But Hawkains wondered if the experience could be brought to people outside of the Black church. “There is a certain level of liberation and freedom that we all as human beings are reaching toward,” he says. “I wanted to know if this could be a universal experience.” To answer that question, he brought the ring shout into the dance studio, “working with Black bodies and non-Black bodies,” to conduct embodied research.
“The site for embodied research is the body itself,” he explains. “Dancers take elements, like from the ring shout, and instead of talking or writing about them, we embody them, we experience them.”
He worked with a team of dancers and percussionists, most students at UNCG. Each rehearsal would begin with elements from the ring shout, and the artists developed the movements from there.
The more they practiced and perfected the choreography, the more the dancers were changed. “What I saw, what we experienced was a freedom,” Hawkains says of his multi-gender and multi-racial troupe. For some it was a religious experience, for others a spiritual one. “It was the kind of freedom that comes from opening your body and mind and spirit.”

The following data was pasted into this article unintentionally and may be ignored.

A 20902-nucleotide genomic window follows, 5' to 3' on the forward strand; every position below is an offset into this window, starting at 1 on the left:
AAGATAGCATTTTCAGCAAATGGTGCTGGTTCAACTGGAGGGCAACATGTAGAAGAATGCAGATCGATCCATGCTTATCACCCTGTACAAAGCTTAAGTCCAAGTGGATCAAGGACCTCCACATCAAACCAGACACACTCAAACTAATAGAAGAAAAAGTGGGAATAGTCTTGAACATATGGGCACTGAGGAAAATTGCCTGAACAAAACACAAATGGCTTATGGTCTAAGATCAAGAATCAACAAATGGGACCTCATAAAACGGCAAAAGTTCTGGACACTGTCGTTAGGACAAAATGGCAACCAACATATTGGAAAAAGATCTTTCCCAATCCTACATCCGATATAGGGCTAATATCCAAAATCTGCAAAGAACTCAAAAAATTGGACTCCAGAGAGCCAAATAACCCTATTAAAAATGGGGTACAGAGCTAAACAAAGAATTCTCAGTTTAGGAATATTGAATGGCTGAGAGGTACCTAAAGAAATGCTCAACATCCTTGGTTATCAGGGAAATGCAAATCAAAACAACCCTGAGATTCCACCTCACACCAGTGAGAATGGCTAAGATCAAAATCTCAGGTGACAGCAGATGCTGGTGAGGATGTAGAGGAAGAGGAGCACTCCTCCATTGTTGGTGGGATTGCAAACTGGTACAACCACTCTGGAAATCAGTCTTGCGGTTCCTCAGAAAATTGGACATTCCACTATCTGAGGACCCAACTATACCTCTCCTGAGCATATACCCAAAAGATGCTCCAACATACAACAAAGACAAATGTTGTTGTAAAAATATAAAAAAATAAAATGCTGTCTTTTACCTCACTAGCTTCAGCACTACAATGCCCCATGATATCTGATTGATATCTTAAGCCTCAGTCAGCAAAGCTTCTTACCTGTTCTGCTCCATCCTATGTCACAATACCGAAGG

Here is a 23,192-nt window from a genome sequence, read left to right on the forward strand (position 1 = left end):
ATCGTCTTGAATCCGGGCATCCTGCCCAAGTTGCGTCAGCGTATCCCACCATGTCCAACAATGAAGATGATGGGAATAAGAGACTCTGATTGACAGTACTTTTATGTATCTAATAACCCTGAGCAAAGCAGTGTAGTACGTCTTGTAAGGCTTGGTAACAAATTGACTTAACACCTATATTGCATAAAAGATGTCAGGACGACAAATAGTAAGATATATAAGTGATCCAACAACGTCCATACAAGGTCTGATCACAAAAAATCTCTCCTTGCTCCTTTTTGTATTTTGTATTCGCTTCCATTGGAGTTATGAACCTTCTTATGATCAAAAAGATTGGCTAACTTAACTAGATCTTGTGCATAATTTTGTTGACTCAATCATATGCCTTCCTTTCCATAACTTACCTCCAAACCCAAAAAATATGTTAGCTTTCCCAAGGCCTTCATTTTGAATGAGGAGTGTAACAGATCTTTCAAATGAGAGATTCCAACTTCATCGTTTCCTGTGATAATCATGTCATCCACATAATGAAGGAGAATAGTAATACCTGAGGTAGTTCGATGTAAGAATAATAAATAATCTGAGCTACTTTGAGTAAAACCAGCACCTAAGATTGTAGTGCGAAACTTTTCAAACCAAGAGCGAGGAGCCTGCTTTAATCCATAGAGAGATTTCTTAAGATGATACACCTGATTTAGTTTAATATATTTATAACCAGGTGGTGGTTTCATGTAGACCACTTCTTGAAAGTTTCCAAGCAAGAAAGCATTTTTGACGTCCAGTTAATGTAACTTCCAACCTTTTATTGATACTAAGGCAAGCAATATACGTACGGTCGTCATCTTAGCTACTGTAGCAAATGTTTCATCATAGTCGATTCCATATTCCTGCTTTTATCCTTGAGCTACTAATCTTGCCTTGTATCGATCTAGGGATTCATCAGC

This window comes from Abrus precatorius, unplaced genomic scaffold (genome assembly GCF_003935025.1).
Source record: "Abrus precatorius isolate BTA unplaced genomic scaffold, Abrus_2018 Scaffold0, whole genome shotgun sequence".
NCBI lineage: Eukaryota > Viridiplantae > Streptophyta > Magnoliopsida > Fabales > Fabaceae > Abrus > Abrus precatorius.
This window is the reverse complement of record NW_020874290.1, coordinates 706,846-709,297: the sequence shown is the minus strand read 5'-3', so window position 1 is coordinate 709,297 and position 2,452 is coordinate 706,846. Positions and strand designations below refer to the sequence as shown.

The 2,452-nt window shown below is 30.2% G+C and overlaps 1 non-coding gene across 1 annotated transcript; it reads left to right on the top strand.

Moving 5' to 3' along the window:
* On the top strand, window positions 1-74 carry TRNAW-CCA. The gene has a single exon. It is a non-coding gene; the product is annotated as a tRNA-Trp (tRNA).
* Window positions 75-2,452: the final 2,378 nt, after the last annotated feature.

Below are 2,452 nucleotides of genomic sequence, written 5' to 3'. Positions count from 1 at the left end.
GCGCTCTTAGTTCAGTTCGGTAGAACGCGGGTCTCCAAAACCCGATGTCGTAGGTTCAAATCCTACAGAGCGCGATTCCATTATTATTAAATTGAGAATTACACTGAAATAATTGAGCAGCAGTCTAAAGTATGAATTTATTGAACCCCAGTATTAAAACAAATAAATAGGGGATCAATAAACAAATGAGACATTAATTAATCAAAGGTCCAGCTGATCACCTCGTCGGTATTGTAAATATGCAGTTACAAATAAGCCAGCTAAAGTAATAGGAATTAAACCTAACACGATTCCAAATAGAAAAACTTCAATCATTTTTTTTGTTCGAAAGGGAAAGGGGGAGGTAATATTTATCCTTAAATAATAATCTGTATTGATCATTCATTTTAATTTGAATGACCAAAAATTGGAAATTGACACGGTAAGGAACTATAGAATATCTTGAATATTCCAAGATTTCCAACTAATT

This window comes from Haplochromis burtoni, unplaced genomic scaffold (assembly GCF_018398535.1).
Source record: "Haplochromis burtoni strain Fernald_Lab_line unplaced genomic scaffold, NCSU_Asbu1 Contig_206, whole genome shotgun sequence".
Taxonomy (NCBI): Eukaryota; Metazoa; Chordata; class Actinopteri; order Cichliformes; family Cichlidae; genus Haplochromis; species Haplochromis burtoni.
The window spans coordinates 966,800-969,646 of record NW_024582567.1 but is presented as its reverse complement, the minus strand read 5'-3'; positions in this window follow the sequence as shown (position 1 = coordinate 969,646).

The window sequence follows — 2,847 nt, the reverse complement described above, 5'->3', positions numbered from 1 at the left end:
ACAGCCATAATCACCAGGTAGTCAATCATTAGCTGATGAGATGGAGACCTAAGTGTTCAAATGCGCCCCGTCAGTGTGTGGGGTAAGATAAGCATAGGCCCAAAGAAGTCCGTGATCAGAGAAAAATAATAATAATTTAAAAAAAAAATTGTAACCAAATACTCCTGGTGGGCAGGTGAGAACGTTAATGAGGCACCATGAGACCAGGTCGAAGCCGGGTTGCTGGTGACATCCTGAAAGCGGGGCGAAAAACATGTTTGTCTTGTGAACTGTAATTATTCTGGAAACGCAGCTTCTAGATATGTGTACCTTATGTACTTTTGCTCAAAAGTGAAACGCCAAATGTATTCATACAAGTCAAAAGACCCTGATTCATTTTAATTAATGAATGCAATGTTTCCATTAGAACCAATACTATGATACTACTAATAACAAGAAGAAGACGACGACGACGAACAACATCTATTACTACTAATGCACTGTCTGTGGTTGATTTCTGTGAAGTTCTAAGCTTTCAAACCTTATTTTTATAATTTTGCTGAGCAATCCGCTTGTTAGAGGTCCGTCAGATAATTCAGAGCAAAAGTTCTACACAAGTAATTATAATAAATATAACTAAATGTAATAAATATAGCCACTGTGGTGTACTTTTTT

In seven months, the team of artists had created “By Fire.” The name is inspired by a biblical verse in Acts: “And divided tongues as of fire appeared to them and rested on each one of them. And they were all filled with the Holy Spirit…” During the performance, Hawkains and his team dance through infusions of white and red smoke.
Hawkains’ work was supported by a competitive grant from UNCG’s Atlantic World Research Network and a scholarship from UNCG’s Kristina Larson Dance Fund.
His thesis chair was Professor Duane Cyrus. After graduating from the NC School of the Arts, Hawkains danced with Cyrus’ Theatre of Movement company, and it was Cyrus who suggested he apply to UNCG.
“When I think about this journey I’ve been on, I realize everything that happened was ordained,” Hawkains says. “I’m just glad I allowed myself to move and sway and get to the place I was meant to be.”
Now, with his UNCG MFA in hand, he is fired up to join the faculty of Kennesaw State University. There he will continue merging dance and film and helping more people discover the beauty in dance.
“I feel like I’ve just gotten started.”